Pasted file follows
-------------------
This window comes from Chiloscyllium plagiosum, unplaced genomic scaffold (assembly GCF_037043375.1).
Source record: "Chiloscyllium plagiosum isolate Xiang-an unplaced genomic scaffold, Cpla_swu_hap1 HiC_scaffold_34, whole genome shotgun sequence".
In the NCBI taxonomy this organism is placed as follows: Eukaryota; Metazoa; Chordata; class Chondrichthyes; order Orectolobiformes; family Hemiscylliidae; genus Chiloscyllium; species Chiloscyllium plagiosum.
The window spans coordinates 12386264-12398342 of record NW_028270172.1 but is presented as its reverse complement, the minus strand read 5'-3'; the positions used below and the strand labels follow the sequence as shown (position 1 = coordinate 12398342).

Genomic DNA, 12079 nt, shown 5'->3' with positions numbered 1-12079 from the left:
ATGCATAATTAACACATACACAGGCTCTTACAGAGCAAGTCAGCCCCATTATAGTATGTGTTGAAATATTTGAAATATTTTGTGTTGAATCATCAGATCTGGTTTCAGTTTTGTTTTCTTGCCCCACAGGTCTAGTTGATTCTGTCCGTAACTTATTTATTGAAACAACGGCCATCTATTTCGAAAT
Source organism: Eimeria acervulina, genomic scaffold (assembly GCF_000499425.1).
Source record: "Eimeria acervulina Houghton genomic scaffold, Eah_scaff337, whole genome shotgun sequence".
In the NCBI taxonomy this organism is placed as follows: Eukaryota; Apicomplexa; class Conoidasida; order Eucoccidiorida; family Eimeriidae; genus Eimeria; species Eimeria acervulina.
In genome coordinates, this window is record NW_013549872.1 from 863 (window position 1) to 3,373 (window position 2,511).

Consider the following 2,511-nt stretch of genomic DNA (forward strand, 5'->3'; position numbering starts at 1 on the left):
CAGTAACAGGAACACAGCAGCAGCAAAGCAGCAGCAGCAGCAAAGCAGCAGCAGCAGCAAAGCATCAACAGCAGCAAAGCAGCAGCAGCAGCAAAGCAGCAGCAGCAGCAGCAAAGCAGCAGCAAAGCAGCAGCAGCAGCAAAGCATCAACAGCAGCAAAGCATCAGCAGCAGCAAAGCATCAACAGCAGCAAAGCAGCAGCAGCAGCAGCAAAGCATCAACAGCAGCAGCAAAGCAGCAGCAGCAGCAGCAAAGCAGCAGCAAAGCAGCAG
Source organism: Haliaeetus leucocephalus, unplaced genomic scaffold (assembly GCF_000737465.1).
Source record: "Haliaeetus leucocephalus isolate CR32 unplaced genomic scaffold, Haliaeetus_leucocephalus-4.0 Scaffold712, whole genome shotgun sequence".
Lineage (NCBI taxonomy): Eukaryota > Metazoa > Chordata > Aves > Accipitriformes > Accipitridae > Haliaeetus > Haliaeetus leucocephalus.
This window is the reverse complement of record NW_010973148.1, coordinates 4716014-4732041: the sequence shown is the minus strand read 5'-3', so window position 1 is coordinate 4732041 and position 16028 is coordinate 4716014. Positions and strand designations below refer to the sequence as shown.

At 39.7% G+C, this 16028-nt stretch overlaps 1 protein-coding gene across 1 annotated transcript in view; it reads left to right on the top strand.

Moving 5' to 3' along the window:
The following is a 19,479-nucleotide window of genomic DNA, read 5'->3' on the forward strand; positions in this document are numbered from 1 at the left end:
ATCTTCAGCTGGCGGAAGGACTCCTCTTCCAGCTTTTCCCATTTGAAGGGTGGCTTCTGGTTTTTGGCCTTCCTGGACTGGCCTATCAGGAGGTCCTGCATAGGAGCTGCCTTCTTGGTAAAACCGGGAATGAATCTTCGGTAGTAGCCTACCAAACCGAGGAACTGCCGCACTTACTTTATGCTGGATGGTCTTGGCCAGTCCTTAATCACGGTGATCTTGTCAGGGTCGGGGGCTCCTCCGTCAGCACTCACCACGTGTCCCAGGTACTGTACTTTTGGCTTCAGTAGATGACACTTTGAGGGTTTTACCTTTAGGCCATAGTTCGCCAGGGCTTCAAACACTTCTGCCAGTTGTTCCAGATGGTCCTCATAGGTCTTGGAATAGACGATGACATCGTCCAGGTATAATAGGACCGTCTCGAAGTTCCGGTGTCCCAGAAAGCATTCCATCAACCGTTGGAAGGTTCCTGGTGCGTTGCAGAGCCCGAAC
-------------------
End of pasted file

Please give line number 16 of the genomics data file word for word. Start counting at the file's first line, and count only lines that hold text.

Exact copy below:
This window is the reverse complement of record NW_010973148.1, coordinates 4716014-4732041: the sequence shown is the minus strand read 5'-3', so window position 1 is coordinate 4732041 and position 16028 is coordinate 4716014. Positions and strand designations below refer to the sequence as shown.